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I was pulling together a post on some more of my favorite medieval Christmas music, and was going to feature this:

Riu riu chiu, la guarda ribera;
Dios guardo el lobo de nuestra cordera,
Dios guardo el lobo de neustra cordera.

El lobo rabioso la quiso morder,
Mas Dios poderoso la supo defender;
Quisola hazer que no pudiese pecar,
Ni aun original esta Virgen no tuviera.

Riu, riu chiu…

Este qu’es nacido es el gran monarca,
Christo patriarca de carne vestido;
Hemos redemido con se hazer chiquito,
Aunqu’era infinito, finito se hiziera.

Translation:

River, roaring river, guard our homes in safety,
God has kept the black wolf from our lamb, our Lady.
God has kept the black wolf from our lamb, our Lady.

Raging mad to bite her, there the wolf did steal,
But our God Almighty defended her with zeal.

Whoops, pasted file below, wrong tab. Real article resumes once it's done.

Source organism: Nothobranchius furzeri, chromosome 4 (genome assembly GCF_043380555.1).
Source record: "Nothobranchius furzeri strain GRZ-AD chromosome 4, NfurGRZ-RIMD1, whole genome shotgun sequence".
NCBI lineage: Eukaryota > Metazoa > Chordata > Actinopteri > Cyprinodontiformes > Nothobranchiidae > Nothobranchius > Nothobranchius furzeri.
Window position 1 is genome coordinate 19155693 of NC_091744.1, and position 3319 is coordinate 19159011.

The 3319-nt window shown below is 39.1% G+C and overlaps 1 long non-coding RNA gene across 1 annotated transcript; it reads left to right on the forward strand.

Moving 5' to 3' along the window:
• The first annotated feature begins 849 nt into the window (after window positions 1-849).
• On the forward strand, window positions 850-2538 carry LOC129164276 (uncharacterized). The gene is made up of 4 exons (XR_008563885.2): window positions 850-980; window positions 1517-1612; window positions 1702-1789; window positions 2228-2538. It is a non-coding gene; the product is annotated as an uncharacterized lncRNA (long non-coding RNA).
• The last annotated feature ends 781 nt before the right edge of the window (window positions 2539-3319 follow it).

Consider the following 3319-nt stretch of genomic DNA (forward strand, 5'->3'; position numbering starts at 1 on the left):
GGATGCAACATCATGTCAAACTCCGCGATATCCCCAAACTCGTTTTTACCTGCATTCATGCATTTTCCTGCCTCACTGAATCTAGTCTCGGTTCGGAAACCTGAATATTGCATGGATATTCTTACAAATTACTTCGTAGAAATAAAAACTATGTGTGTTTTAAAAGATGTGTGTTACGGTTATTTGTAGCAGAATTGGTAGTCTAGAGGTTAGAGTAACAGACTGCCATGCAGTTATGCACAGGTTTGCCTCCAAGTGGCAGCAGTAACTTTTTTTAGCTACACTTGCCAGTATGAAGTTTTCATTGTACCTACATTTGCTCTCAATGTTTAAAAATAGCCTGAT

Pure He wished to keep Her so She could never sin,
That first sin of man never touched the Virgin sainted.

River, roaring river…

He who’s now begotten is our mighty Monarch,
Christ, our Holy Father, in human flesh embodied.
He has brough atonement by being born so humble,
Though He is immortal, as mortal was created.

River, roaring river…

(You can see that it’s a song about both the Nativity and the Immaculate Conception)

The version I have is from this CD by the Boston Camerata (you can hear it here.)  but there are loads out there…including…

…make way for them…

(It’s really very lovely….although Peter and Davy holding the incense is sort of random)

Thanks to a commenter…here’s the Kingston Trio. 

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I’m pleased to let you know about the Catholicism Pilgrimage Journal  - written to help teens and young adults connect more deeply with the content of Fr. Robert Barron’s Catholicism series.